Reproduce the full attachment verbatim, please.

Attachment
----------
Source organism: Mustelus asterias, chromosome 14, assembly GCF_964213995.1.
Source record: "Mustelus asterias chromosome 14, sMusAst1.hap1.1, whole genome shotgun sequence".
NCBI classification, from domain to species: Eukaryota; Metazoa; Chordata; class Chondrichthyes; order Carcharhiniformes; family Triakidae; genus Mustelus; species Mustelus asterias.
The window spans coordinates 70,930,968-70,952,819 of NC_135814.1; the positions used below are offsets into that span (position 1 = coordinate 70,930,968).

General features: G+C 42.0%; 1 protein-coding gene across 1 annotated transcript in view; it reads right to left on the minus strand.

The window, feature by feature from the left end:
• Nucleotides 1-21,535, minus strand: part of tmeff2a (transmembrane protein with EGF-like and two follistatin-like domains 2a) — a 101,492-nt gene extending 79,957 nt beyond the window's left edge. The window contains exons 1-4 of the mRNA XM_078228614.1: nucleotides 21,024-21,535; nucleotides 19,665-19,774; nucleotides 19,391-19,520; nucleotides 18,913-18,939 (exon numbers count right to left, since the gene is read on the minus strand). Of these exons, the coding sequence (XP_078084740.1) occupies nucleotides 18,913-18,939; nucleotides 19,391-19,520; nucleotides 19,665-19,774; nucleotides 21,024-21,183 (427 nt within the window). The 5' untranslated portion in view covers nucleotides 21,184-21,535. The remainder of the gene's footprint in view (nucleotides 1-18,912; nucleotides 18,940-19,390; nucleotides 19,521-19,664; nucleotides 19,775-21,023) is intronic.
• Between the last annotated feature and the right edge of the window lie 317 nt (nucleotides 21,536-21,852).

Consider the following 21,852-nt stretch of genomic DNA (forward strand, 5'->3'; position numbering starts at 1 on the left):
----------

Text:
Source organism: Mustelus asterias, chromosome 14, assembly GCF_964213995.1.
Source record: "Mustelus asterias chromosome 14, sMusAst1.hap1.1, whole genome shotgun sequence".
NCBI classification, from domain to species: Eukaryota; Metazoa; Chordata; class Chondrichthyes; order Carcharhiniformes; family Triakidae; genus Mustelus; species Mustelus asterias.
The window spans coordinates 70,930,968-70,952,819 of NC_135814.1; the positions used below are offsets into that span (position 1 = coordinate 70,930,968).

General features: G+C 42.0%; 1 protein-coding gene across 1 annotated transcript in view; it reads right to left on the minus strand.

The window, feature by feature from the left end:
• Nucleotides 1-21,535, minus strand: part of tmeff2a (transmembrane protein with EGF-like and two follistatin-like domains 2a) — a 101,492-nt gene extending 79,957 nt beyond the window's left edge. The window contains exons 1-4 of the mRNA XM_078228614.1: nucleotides 21,024-21,535; nucleotides 19,665-19,774; nucleotides 19,391-19,520; nucleotides 18,913-18,939 (exon numbers count right to left, since the gene is read on the minus strand). Of these exons, the coding sequence (XP_078084740.1) occupies nucleotides 18,913-18,939; nucleotides 19,391-19,520; nucleotides 19,665-19,774; nucleotides 21,024-21,183 (427 nt within the window). The 5' untranslated portion in view covers nucleotides 21,184-21,535. The remainder of the gene's footprint in view (nucleotides 1-18,912; nucleotides 18,940-19,390; nucleotides 19,521-19,664; nucleotides 19,775-21,023) is intronic.
• Between the last annotated feature and the right edge of the window lie 317 nt (nucleotides 21,536-21,852).

Consider the following 21,852-nt stretch of genomic DNA (forward strand, 5'->3'; position numbering starts at 1 on the left):